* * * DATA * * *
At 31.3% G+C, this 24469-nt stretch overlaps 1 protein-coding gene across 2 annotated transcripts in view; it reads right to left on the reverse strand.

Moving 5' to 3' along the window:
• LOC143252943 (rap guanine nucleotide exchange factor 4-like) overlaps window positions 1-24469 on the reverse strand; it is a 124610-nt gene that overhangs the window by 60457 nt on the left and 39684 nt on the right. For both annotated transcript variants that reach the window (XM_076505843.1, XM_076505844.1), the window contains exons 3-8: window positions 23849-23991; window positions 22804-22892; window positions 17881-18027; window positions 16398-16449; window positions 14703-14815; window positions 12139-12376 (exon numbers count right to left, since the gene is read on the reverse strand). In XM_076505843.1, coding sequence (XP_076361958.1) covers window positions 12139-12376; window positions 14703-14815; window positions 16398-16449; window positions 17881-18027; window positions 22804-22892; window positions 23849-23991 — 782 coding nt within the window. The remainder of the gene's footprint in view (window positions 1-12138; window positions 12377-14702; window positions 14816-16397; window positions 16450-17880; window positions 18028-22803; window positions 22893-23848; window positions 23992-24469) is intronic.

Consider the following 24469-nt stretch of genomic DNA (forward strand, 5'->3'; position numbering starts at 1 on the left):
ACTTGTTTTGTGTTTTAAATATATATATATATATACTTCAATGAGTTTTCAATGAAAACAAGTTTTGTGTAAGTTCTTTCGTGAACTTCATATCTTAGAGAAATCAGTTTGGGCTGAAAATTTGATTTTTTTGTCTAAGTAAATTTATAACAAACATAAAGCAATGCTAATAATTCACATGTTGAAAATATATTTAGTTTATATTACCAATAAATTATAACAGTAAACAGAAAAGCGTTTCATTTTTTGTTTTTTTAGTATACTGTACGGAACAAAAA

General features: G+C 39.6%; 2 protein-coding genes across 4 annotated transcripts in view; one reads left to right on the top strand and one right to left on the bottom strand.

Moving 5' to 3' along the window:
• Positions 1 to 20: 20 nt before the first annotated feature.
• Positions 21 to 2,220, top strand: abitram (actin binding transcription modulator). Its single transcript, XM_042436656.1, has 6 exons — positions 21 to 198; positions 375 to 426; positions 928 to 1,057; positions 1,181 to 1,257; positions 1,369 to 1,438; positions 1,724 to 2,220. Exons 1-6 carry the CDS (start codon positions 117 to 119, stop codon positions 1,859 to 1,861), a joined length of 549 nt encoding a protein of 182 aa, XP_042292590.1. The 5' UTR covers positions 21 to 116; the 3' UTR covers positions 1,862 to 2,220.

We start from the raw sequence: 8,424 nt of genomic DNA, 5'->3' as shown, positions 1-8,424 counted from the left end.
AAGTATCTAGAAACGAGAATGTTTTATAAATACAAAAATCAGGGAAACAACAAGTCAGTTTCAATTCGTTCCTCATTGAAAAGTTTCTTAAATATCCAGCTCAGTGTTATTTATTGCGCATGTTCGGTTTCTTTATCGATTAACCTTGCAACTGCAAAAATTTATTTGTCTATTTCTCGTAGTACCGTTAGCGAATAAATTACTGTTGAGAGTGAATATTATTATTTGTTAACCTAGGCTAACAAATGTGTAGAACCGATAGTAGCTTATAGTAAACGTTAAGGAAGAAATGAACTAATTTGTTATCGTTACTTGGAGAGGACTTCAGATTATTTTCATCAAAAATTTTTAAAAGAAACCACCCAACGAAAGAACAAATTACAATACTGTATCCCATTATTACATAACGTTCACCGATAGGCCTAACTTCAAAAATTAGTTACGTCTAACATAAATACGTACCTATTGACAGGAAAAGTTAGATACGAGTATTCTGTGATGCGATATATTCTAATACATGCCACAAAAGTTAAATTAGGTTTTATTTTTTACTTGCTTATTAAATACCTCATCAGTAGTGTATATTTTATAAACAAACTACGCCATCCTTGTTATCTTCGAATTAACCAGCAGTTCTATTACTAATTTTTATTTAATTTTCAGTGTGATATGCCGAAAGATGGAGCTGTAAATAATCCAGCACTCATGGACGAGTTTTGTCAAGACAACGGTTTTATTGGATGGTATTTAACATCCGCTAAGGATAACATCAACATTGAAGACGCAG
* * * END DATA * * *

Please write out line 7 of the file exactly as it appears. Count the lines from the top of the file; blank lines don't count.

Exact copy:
Moving 5' to 3' along the window: